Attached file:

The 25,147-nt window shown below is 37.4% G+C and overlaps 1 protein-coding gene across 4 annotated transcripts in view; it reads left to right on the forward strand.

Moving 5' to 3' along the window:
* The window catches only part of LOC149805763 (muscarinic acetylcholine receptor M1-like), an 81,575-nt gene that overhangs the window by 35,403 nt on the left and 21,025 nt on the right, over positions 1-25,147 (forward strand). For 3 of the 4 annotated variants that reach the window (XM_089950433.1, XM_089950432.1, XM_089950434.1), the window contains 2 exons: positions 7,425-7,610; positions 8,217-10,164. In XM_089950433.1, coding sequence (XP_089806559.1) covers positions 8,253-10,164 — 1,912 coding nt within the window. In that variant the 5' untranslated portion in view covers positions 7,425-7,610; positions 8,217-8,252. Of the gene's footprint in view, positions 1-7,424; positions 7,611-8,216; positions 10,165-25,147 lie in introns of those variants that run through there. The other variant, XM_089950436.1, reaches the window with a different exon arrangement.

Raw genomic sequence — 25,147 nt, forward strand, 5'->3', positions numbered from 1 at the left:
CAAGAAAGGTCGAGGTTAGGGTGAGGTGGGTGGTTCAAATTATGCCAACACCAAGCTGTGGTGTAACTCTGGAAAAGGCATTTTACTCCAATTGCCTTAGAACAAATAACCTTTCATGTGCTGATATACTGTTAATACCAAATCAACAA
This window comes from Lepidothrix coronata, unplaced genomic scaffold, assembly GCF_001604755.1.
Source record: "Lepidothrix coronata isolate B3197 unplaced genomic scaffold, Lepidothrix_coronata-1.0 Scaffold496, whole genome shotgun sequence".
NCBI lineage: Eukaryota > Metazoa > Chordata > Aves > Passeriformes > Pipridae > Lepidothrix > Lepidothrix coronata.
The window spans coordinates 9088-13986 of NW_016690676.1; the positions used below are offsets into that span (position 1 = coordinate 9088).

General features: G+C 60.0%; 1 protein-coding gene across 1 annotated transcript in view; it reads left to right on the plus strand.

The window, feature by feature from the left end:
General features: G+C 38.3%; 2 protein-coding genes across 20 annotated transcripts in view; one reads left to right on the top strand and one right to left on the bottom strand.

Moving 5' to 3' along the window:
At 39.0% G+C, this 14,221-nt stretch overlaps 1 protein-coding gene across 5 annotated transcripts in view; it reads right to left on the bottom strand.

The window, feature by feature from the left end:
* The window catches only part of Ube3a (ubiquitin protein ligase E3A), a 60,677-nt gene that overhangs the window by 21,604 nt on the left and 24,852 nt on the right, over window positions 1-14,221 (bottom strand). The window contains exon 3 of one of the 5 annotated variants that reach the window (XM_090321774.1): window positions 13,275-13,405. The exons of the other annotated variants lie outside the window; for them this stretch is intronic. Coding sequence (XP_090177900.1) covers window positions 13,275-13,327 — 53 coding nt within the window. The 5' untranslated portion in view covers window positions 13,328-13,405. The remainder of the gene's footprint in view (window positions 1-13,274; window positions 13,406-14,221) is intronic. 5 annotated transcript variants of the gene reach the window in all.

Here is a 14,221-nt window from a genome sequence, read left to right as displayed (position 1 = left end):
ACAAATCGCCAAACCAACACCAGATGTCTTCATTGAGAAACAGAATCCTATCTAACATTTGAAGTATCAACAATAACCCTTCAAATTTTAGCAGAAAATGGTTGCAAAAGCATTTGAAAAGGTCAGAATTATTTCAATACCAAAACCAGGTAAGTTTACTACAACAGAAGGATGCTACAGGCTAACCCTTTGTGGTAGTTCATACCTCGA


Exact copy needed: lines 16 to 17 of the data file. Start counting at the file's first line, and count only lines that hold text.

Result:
* The window catches only part of Ube3a (ubiquitin protein ligase E3A), a 60,677-nt gene that overhangs the window by 21,604 nt on the left and 24,852 nt on the right, over window positions 1-14,221 (bottom strand). The window contains exon 3 of one of the 5 annotated variants that reach the window (XM_090321774.1): window positions 13,275-13,405. The exons of the other annotated variants lie outside the window; for them this stretch is intronic. Coding sequence (XP_090177900.1) covers window positions 13,275-13,327 — 53 coding nt within the window. The 5' untranslated portion in view covers window positions 13,328-13,405. The remainder of the gene's footprint in view (window positions 1-13,274; window positions 13,406-14,221) is intronic. 5 annotated transcript variants of the gene reach the window in all.

Here is a 14,221-nt window from a genome sequence, read left to right as displayed (position 1 = left end):